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[slip-er] /ˈslɪp ər/
any light, low-cut shoe into which the foot may be easily slipped, for casual wear in the home, for dancing, etc.
verb (used with object)
to strike or beat with a slipper.
Origin of slipper1
First recorded in 1470-80; slip1 + -er1
Related forms
slipperlike, adjective
unslippered, adjective


[slip-er] /ˈslɪp ər/
adjective, Older Use.
before 1000; Middle English sliper, Old English slipor; see slippery Unabridged
Based on the Random House Dictionary, © Random House, Inc. 2017.
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Examples from the Web for slipper
Contemporary Examples
Historical Examples
  • Molly took off her slipper and held it up as if she were going to pitch it with all her force across the room.

  • Lady Casterley bent down; when she raised herself she had a slipper in her hand.

    The Patrician John Galsworthy
  • And so you toned down your voice and accepted the rule of the slipper?

    Creditors; Pariah August Strindberg
  • I am sent by the great Prince of our country to find the owner of this slipper.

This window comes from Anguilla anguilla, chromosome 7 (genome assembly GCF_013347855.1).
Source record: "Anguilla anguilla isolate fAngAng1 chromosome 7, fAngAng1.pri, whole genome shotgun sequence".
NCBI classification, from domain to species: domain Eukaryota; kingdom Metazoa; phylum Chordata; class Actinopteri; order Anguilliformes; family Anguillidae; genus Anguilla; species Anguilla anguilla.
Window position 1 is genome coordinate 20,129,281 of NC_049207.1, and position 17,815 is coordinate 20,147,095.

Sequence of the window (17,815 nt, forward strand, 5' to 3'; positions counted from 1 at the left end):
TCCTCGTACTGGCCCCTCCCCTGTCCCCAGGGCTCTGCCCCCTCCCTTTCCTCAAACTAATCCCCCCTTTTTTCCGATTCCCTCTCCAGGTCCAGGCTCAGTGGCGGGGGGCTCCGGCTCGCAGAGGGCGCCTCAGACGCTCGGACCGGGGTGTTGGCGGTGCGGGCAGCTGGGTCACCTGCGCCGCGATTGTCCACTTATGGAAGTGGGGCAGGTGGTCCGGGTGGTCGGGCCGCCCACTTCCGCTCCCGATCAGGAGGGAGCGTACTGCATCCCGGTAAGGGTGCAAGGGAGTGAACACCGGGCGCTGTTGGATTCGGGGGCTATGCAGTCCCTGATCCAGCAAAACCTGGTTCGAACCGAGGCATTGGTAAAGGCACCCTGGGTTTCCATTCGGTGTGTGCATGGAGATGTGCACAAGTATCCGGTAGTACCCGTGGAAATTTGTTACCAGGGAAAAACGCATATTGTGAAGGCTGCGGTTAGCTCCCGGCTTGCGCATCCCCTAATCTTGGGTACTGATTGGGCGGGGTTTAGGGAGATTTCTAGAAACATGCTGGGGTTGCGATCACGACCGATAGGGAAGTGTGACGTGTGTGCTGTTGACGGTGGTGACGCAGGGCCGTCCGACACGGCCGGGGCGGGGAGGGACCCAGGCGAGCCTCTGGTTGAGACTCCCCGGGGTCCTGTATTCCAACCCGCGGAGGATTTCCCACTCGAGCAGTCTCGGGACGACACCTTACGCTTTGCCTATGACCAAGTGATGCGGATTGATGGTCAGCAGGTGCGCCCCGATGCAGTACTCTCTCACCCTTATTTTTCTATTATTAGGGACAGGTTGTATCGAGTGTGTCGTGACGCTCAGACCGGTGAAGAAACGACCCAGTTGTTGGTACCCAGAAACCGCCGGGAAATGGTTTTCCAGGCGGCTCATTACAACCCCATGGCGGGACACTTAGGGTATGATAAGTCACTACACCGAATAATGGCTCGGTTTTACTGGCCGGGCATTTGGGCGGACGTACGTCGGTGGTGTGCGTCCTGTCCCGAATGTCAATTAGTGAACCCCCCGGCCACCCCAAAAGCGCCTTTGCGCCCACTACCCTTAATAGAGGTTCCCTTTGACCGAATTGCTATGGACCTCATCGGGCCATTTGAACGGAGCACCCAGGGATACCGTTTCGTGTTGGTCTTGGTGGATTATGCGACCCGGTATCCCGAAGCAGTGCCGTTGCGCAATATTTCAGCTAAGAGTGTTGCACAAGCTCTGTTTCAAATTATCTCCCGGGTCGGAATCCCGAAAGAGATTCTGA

• Remember how many mistakes the prince made before he found a perfect fit for Cinderella's slipper.

    Georgina's Service Stars Annie Fellows Johnston
  • I only wish I may see your head stroked down with a slipper.

    Familiar Quotations John Bartlett
  • In the meantime the slipper is being passed from one to the other, under their knees.

    Games for Everybody May C. Hofmann
  • “So it is,” replied Jessie, who was now busy with her embroidery on the slipper.

    Jessie Carlton Francis Forrester
British Dictionary definitions for slipper


a light shoe of some soft material, for wearing around the house
a woman's evening or dancing shoe
(cricket, informal) a fielder in the slip position
(transitive) (informal) to hit or beat with a slipper
Derived Forms
slippered, adjective
slipper-like, adjective
Collins English Dictionary - Complete & Unabridged 2012 Digital Edition
© William Collins Sons & Co. Ltd. 1979, 1986 © HarperCollins
Publishers 1998, 2000, 2003, 2005, 2006, 2007, 2009, 2012
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Word Origin and History for slipper

type of loose, light indoor footwear, late 15c., agent noun from slip (v.), the notion being of a shoe that is "slipped" onto the foot. Old English had slypescoh "slipper," literally "slip-shoe."

Online Etymology Dictionary, © 2010 Douglas Harper
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